ATV Adventures: Bling versus accessories for your OHV
When ATVs came on the market in the early ’80s, they were pretty basic machines. They had safety features like headlights, taillights and brakes, but they were pretty basic and didn’t lend themselves to an extensive list of accessories.
There were some things you had to have to enjoy quads like a trailer and ramps to load your machine. A winch is also important.
Mirrors qualify as accessories on an ATV as do cargo boxes and rack bags. As a ride leader, it was important to have people follow you, and you don’t know that you still have followers without mirrors.
I found out the hard way that when you go into the backcountry you need to take a lot of stuff to be prepared for adventure. So in addition to the stuff I put in my cargo box, I added a GPS. If I am going to venture out, I wanted to be able to find my way back. With a GPS track, I could take other people to see what I saw.
Helmets were a necessity in riding single-seat ATVs. They are still offered in a wide variety of materials, colors and styles.
With the introduction of sport side-x-sides or UTVs, the accessory market began to explode. When the concept of a street-legal machine was created, people began to refer to them as cars. Cars need a lot of accessories.
The list seems endless and just when you think you have everything you want, you go to the Salt Lake Off-Road Expo or a jamboree and see something new that you didn’t know about that you had to have.
This is where bling enters stage left and comes to the center. Bling is not something that is required for the functionality of the machine. The headlights that come as standard equipment are adequate to get you out of the backcountry and safely home.
However, a mega-lumen light bar on top of your car with LED pod lights mounted at angles to light up the sides of the trail might give you reason to ride after dark. You don’t have to ride on city streets, but if you want to, you need a street-legal kit with turn signals, a horn, brake lights and an illuminated license plate.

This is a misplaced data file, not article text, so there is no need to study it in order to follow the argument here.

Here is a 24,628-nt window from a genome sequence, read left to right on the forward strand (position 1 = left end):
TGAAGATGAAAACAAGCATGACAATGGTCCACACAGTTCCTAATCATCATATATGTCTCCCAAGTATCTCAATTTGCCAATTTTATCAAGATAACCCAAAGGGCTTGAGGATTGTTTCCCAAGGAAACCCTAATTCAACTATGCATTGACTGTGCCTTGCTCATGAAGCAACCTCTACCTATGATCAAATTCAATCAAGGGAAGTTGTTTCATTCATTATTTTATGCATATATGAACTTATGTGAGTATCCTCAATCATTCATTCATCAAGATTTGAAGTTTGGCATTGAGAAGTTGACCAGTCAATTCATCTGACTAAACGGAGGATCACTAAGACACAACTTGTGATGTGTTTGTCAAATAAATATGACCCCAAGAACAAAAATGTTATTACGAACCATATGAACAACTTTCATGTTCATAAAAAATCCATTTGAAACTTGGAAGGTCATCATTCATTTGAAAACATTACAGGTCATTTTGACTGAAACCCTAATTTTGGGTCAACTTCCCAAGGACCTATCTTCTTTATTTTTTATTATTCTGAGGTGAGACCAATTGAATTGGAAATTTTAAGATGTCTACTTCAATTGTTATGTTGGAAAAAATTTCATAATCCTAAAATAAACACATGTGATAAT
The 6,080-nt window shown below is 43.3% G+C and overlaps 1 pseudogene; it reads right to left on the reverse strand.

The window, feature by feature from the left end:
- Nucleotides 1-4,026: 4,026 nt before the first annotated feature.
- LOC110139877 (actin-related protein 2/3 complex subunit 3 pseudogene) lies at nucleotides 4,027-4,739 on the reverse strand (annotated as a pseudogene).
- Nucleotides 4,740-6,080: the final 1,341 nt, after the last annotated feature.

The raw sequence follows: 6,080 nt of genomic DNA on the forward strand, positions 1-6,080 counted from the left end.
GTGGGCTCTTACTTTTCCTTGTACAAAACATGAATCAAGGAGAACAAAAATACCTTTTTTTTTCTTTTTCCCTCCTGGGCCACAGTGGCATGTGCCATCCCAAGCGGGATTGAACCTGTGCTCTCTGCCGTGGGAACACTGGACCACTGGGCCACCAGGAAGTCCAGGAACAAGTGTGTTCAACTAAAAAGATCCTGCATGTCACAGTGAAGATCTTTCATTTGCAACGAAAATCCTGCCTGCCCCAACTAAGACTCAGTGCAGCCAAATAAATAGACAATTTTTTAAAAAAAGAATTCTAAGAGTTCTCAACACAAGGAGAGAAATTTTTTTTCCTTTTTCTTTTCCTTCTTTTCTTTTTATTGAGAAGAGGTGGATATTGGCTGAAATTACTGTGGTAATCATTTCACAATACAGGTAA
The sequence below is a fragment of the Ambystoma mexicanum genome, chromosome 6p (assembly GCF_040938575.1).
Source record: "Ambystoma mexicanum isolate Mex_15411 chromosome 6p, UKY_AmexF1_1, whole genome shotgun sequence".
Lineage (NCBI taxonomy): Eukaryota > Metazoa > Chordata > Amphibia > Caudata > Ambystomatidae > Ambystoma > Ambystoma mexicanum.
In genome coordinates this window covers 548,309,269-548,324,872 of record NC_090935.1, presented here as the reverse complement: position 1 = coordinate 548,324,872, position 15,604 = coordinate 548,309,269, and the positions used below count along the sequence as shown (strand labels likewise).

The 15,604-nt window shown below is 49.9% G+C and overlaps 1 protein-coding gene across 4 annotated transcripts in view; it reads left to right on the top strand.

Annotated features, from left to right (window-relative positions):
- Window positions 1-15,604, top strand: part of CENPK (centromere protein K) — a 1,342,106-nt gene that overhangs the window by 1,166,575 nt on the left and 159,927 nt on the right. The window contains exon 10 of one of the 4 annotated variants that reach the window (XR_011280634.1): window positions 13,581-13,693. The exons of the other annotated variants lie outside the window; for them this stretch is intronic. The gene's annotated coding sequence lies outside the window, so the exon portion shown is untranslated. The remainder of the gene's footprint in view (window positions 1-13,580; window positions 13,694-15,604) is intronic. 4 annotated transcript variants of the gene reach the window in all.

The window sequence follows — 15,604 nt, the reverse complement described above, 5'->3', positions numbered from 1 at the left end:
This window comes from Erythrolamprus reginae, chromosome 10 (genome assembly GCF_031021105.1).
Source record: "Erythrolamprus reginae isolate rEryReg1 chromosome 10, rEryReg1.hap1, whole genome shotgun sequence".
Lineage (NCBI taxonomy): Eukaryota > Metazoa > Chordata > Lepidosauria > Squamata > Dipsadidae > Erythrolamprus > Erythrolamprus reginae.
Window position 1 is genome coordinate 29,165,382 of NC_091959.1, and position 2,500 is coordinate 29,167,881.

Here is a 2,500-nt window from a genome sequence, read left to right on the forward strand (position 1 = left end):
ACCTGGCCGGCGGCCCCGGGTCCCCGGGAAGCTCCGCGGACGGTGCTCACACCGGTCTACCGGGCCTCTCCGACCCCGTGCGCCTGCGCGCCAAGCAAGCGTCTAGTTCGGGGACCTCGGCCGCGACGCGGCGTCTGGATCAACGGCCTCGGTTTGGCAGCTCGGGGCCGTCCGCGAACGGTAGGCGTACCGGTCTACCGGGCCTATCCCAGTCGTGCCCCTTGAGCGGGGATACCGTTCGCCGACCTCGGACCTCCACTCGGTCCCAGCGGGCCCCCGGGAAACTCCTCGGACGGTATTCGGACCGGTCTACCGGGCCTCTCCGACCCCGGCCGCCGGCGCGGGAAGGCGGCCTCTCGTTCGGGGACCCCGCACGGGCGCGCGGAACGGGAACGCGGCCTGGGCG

Out on the trail and on the street, the colorful wraps that are showing up on UTVs are head turners. The first time I saw rock lights was at the Salt Lake Off-Road Expo. Machines were on display with LED rock light pods mounted under and in the wheel wells. They are programmable with a variety of options including syncing to music, monotone to match the color of your ride or just an explosion of color that dances underneath you — Bling! Bling! Bling!
Now, I have to admit that it was pure selfish pride that led me to get rock lights for my RZR and my Teryx. Being mechanically handicapped, I offered my talented grandson, Mark, all-he-could-drink Mountain Dew and lunch at Taco Bell to mount these rock lights. In the process, I passed him things he needed and said things like, “Can I get you another Mountain Dew?” I felt very helpful.
Now I have rock lights. Looking for an event that I might participate in that would show my bling, I read about an Electric Light Parade sponsored by Layton City. It started after dark and the parade route was to be on the street through Layton Park. I called Layton City to find out what I needed to do to sign up. They told me to just show up and get in line. Here was my chance to show my bling, I was so excited.
My wife and I got in the Teryx, turned on the lights and blinged our way to where the parade was lining up. We slowly drove the length of the parade route, turned around and got in line.
At that point, the parade marshal approached me and told me that no motorized entries were allowed. Phooey! We left and drove slowly back up the parade route blinging our way home, being our own single entry in our own light parade waving to the crowd.
I was just kidding about the selfish pride thing. Rock lights are fun to have, but they really only show up well at night. When you go, take plenty of water, keep the rubber side down and get your bling on!
Contact Lynn R. Blamires at firstname.lastname@example.org.